What I Learned Having My First Kid At 27 And My Last One At 51

He's less concerned with what they will be and more concerned with what they are right now.

by Fatherly
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Delaying childbearing: how old is too old?

Well, as technology advances, the answer may well be “it’s never too late”, but that ignores some very important non-technical issues.

I know a little bit about this topic because I had my first child at 27, and my last at 51 — 2 years ago. It’s much harder at 51. Arthritis and chasing toddlers are not a good combination. I have less patience. I miss the easy life most of my friends have. After working hard at the office all day, I can’t just flop on the couch. I can’t go play hockey much. Golf has become significantly rarer.

On the flip side, hardly anything matches the spontaneous eruption of a little person, gleefully yelling, “Daddy’s home! Daddy’s home!” That never goes out of style. Trust, me, your 16-year-old won’t do this, at least without a smirk on his face. It’s just as fun to take my 10-year-old to hockey as it was 14 years ago. It’s a little harder to get up at 5 AM to do it. We do things differently: We hire more help. We don’t expect our kids to be perfect.

(Digression: Doesn’t the parent of every first-born Jewish son think he’s going to be Jesus?)

We enjoy the moments more, except when we don’t. We don’t keep thinking “oh, she’ll be this some day,” or “she’ll do that some day.” It’s about what’s happening. Right. Now. Mostly.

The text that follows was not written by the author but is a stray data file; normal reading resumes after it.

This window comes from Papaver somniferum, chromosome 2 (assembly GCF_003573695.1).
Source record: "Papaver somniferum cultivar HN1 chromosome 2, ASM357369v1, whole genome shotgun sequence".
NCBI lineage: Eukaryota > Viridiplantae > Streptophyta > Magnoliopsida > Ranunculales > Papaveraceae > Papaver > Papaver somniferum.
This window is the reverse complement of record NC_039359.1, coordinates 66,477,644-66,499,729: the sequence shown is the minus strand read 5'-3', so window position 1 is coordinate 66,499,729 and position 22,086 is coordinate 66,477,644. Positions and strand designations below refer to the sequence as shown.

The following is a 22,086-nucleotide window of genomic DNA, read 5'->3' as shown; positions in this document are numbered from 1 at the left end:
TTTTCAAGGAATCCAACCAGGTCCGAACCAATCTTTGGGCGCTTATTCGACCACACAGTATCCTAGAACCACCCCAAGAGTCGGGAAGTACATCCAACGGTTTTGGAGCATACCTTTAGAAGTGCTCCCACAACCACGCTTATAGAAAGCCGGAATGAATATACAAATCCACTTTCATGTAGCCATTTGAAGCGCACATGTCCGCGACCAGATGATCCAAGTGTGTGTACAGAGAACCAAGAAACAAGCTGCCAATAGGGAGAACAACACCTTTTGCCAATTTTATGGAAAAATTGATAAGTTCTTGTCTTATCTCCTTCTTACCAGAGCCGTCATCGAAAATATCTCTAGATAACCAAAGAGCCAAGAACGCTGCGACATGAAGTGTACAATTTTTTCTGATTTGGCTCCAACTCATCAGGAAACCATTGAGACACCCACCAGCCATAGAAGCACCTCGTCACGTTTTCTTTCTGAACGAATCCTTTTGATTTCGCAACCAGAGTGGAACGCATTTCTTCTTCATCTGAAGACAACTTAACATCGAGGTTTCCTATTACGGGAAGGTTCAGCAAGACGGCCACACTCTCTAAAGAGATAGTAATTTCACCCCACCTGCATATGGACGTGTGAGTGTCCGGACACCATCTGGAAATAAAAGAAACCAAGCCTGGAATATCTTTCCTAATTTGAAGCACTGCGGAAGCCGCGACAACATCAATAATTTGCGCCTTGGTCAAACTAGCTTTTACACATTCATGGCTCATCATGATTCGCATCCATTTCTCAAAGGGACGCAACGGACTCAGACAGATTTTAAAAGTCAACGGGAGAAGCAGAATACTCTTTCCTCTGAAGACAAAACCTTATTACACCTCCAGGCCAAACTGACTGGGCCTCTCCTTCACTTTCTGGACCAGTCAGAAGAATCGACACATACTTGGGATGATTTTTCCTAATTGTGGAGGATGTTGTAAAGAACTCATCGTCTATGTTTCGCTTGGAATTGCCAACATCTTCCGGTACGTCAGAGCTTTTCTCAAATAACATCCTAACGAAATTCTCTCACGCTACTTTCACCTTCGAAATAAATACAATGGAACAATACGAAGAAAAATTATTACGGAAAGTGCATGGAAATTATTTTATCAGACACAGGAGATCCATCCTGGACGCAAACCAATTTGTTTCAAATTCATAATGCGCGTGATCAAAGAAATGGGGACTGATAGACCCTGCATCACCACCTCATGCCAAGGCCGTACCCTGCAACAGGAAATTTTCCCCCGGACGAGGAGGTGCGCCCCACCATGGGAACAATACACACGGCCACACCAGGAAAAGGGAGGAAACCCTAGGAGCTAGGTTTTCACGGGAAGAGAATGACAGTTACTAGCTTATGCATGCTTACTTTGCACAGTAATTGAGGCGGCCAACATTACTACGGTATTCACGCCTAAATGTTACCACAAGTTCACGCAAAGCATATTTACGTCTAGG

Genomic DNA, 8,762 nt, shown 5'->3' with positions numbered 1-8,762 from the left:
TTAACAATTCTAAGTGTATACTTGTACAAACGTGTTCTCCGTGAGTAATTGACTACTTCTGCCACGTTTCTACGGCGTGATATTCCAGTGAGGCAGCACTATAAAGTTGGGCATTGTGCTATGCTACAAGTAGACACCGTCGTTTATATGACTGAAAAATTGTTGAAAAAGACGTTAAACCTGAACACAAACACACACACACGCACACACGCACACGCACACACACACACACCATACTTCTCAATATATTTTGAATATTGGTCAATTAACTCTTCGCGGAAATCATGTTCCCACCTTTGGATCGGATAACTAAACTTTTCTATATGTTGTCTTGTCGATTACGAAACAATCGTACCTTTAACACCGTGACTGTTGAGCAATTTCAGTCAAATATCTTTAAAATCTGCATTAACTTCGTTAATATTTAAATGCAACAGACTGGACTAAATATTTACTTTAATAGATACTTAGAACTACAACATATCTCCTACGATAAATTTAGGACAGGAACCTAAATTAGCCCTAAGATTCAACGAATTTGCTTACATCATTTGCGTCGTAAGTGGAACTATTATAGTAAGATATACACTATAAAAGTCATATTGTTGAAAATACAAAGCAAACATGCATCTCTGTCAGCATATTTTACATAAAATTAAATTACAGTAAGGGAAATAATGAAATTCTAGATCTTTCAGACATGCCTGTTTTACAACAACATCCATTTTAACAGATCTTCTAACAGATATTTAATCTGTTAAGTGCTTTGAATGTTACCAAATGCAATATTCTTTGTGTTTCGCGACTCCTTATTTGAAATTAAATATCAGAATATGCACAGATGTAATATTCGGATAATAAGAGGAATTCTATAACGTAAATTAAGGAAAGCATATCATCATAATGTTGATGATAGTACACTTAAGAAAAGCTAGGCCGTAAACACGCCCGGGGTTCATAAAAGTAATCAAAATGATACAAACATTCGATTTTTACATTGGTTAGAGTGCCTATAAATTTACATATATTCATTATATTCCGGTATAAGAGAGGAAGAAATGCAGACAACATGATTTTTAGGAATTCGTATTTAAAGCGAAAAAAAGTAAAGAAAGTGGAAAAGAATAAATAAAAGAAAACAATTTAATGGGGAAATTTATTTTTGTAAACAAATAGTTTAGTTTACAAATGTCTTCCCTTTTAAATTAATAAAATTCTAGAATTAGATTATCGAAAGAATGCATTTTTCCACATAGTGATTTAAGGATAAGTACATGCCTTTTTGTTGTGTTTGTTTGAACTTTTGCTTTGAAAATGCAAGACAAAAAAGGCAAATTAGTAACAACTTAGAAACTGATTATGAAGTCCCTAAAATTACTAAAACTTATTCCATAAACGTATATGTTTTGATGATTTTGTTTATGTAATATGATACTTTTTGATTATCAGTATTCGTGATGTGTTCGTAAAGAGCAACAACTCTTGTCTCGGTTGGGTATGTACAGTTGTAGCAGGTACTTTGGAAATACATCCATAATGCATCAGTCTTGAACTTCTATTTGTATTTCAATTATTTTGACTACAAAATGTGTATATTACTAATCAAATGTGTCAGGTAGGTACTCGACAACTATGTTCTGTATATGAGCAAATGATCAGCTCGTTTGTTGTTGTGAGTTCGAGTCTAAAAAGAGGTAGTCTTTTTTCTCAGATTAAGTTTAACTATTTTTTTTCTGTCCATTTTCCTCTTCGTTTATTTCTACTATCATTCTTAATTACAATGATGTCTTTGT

Flickr / Chad Miller

One of the big attractions of parenthood at a young age, at least for us achievement-oriented baby boomers and early gen-xers, is that our kid will grow up to be something special — president/prime minister/famous actor/doctor/lawyer/hero/etc.

Because we’ve been through the process to adulthood already, we’re a bit jaded about that. Even in the cases of some of my friends, where their kids are stars at something, there are challenges in their lives that make them ordinary. So it becomes more about developing adults who are decent people, and able to take care of themselves and contribute something to the world. That’s enough.

Bottom line: More money. More perspective. Less angst. Less physical and mental wherewithal.

I haven’t become a grandparent yet, but I’ve heard that’s even better. I’ll update you when I know.

Kevyn Nightingale is a tax accountant and enjoys writing about golf and parenting. You can read more from Quora below:

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